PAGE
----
Osteoporosis is a condition that affects the elderly by making their bones brittle and weak.
With osteoporosis, the likelihood of your parent breaking a bone or fracturing one increases because of her bone loss. While it is inevitable that everyone will lose some bone mass as they age, those with osteoporosis fare the negative consequences of extreme bone weakness because their bodies have not been able to keep up with replacing their bone loss.
Women are often the people most likely to succumb to osteoporosis because of their smaller frame size and the changes in their bodies after menopause, but anyone can develop osteoporosis. The best way to avoid the complications of osteoporosis starts with lifestyle choices made when a person is younger, but there are still steps your parent can take to reduce her risk of either worsening her osteoporosis or developing it. Let’s look at some ways she can increase her bone strength even now.
Maintain a healthy weight
For those who are at risk of developing osteoporosis, one step they can take to reduce the risk is to maintain a healthy weight that is not too low or too high. Being underweight increases the risk of bone loss and fracture. On the flip side, being overweight increases the risk of your parent having a fracture in her arm or wrist. Look to your parent’s diet and activity level to see if either can have adjustments to help her reach a healthy weight if she isn’t already there.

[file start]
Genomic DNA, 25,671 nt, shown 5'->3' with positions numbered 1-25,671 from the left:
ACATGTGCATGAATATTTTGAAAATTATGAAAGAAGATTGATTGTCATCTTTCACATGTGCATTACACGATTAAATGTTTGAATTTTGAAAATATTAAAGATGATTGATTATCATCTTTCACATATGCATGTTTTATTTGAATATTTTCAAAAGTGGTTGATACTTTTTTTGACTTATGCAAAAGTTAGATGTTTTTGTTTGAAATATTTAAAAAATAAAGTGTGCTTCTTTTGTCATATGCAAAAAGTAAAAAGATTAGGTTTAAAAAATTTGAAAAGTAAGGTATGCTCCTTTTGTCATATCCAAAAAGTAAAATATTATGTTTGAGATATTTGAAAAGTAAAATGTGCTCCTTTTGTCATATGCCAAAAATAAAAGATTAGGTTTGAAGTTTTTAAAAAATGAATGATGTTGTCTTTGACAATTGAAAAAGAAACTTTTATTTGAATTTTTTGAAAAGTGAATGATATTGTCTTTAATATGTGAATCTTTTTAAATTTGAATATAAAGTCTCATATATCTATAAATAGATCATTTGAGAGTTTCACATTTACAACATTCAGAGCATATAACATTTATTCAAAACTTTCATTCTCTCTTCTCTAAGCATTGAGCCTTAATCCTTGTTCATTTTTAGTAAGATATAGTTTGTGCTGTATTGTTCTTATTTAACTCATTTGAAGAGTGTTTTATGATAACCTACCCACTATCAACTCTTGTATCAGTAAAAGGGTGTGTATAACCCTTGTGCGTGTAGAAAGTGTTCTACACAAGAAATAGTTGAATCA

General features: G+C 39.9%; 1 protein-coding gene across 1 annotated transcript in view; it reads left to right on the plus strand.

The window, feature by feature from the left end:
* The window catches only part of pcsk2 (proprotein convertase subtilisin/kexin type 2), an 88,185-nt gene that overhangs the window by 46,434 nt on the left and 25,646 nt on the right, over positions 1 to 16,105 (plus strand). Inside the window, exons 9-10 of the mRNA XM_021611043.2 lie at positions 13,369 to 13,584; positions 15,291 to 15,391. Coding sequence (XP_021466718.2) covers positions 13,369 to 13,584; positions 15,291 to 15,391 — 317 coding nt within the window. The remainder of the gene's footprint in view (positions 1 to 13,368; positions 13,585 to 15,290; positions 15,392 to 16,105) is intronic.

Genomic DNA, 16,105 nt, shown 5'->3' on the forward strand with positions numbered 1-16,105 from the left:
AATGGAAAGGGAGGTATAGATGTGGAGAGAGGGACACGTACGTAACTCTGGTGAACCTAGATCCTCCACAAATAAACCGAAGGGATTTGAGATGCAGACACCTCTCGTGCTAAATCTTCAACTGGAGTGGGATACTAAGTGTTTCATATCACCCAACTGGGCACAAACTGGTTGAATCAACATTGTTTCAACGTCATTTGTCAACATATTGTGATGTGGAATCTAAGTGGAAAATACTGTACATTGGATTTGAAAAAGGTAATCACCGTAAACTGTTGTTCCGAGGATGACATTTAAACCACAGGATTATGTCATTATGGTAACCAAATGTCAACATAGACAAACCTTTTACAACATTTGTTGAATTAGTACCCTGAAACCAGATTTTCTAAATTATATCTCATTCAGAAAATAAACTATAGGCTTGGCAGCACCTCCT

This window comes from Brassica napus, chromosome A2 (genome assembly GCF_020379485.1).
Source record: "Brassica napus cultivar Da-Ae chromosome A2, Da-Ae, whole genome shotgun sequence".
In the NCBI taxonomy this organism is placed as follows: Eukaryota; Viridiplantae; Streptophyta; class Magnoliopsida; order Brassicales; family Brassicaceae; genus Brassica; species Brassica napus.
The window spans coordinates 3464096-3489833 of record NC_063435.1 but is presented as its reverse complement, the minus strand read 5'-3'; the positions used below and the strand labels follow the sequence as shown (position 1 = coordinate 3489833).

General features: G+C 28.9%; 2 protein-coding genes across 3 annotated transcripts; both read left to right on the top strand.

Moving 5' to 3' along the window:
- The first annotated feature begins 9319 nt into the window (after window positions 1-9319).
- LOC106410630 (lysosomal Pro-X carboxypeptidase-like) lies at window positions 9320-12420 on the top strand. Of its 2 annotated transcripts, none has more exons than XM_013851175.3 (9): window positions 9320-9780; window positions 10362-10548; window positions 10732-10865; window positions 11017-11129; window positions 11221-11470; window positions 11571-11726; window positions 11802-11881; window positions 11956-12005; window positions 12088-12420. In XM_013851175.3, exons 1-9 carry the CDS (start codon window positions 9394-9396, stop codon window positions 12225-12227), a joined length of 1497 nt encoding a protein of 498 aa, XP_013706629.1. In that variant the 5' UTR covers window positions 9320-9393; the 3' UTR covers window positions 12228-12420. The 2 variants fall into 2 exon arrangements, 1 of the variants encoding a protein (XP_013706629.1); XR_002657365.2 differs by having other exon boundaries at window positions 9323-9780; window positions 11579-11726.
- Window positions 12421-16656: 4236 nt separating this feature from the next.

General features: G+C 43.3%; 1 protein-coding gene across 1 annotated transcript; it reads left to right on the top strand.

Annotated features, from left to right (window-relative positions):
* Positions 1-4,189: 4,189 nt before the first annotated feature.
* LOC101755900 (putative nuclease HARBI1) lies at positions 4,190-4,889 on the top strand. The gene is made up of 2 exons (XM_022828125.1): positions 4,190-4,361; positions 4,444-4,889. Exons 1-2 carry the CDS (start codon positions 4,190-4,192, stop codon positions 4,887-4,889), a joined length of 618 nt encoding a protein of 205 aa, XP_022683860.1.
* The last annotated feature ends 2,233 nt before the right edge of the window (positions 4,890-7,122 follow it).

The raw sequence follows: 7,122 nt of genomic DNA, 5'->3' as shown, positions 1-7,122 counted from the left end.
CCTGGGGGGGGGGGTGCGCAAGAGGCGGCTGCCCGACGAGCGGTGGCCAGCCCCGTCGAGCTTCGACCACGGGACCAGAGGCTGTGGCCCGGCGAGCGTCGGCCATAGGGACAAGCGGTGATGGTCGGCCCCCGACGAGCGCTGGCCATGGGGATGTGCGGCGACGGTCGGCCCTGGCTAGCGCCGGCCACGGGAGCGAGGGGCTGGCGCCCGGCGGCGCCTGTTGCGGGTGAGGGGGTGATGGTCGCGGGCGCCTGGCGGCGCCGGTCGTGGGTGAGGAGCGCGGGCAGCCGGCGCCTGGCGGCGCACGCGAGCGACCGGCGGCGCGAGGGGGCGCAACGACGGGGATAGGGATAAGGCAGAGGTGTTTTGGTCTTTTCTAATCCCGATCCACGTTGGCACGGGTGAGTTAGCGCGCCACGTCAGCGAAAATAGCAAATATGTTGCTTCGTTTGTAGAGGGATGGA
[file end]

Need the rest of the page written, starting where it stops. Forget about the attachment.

Eat the right foods (and avoid the bad!)
The two main ingredients needed to maintain good bone health are Calcium and Vitamin D. While many foods are enriched with these nutrients, you’ll want to help your parent develop a diet that is high in foods that contain them. For calcium, have her eat plenty of fish, peas, and beans along with the more commonly known foods of milk, yogurt, and cheese. Your elderly care provider can help with a shopping list that is heavy in foods that are calcium-rich and even look for some unlikely foods that have calcium added to them such as orange juice, margarine, and cereal to add to that shopping list.
Vitamin D is a nutrient that is difficult to get from her diet; your parent will need sunlight for that. When the weather permits, your parent should strive to spend some time out in the sun (with proper sunscreen) to let her body absorb the natural sunlight. Your elderly care provider can assist her in walks around the neighborhood or out to a local park. If getting outside is difficult (due to weather or mobility reasons), your parent might want to take a supplement to increase her intake.
Alcohol increases the risk of osteoporosis so encourage your parent to reduce her alcohol consumption to less than two drinks a day if she is concerned about or has osteoporosis.
Combining weight-bearing exercises (such as walking, dancing, and stair climbing) with strength-building exercises will help her build strong bones and reduce the amount of bone loss she will have. While starting a regular exercise schedule while she was young would have helped the most, beginning a regular course of these activities at any age will help her bone strength improve.
Remember, it’s never too late to start making steps toward better bone health.
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